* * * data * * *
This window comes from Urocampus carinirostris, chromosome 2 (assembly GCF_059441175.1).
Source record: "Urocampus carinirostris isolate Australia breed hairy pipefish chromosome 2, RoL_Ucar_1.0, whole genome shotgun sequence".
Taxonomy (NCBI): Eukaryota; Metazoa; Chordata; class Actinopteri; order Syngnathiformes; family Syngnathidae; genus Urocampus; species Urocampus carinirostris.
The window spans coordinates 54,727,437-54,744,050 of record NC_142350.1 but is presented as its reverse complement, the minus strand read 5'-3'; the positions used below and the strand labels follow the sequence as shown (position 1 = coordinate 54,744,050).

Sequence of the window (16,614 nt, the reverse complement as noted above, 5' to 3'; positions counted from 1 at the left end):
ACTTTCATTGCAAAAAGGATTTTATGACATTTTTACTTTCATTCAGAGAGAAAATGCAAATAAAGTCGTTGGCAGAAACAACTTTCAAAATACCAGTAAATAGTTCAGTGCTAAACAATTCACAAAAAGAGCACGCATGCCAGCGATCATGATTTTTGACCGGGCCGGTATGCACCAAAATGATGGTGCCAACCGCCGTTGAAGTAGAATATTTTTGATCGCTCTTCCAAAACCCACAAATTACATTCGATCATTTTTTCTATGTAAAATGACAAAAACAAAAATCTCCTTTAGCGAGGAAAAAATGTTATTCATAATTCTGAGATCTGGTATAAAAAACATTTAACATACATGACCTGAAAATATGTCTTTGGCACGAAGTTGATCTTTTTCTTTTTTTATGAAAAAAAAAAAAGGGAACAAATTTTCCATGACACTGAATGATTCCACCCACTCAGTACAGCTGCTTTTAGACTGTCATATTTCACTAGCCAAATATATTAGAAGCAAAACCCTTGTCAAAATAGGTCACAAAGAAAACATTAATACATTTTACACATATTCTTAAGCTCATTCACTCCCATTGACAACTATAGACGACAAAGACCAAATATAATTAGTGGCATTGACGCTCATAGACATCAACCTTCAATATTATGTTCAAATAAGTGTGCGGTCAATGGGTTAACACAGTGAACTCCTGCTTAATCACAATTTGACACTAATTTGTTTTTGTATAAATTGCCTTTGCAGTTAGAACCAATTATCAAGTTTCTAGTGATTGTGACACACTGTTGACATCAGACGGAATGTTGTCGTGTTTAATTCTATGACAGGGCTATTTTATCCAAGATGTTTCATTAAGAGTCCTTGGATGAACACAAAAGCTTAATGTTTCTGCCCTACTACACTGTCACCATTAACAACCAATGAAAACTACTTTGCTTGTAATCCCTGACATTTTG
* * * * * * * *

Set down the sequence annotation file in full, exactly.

This window comes from Urocampus carinirostris, chromosome 2 (assembly GCF_059441175.1).
Source record: "Urocampus carinirostris isolate Australia breed hairy pipefish chromosome 2, RoL_Ucar_1.0, whole genome shotgun sequence".
Taxonomy (NCBI): Eukaryota; Metazoa; Chordata; class Actinopteri; order Syngnathiformes; family Syngnathidae; genus Urocampus; species Urocampus carinirostris.
The window spans coordinates 54,727,437-54,744,050 of record NC_142350.1 but is presented as its reverse complement, the minus strand read 5'-3'; the positions used below and the strand labels follow the sequence as shown (position 1 = coordinate 54,744,050).

Sequence of the window (16,614 nt, the reverse complement as noted above, 5' to 3'; positions counted from 1 at the left end):
ACTTTCATTGCAAAAAGGATTTTATGACATTTTTACTTTCATTCAGAGAGAAAATGCAAATAAAGTCGTTGGCAGAAACAACTTTCAAAATACCAGTAAATAGTTCAGTGCTAAACAATTCACAAAAAGAGCACGCATGCCAGCGATCATGATTTTTGACCGGGCCGGTATGCACCAAAATGATGGTGCCAACCGCCGTTGAAGTAGAATATTTTTGATCGCTCTTCCAAAACCCACAAATTACATTCGATCATTTTTTCTATGTAAAATGACAAAAACAAAAATCTCCTTTAGCGAGGAAAAAATGTTATTCATAATTCTGAGATCTGGTATAAAAAACATTTAACATACATGACCTGAAAATATGTCTTTGGCACGAAGTTGATCTTTTTCTTTTTTTATGAAAAAAAAAAAAGGGAACAAATTTTCCATGACACTGAATGATTCCACCCACTCAGTACAGCTGCTTTTAGACTGTCATATTTCACTAGCCAAATATATTAGAAGCAAAACCCTTGTCAAAATAGGTCACAAAGAAAACATTAATACATTTTACACATATTCTTAAGCTCATTCACTCCCATTGACAACTATAGACGACAAAGACCAAATATAATTAGTGGCATTGACGCTCATAGACATCAACCTTCAATATTATGTTCAAATAAGTGTGCGGTCAATGGGTTAACACAGTGAACTCCTGCTTAATCACAATTTGACACTAATTTGTTTTTGTATAAATTGCCTTTGCAGTTAGAACCAATTATCAAGTTTCTAGTGATTGTGACACACTGTTGACATCAGACGGAATGTTGTCGTGTTTAATTCTATGACAGGGCTATTTTATCCAAGATGTTTCATTAAGAGTCCTTGGATGAACACAAAAGCTTAATGTTTCTGCCCTACTACACTGTCACCATTAACAACCAATGAAAACTACTTTGCTTGTAATCCCTGACATTTTG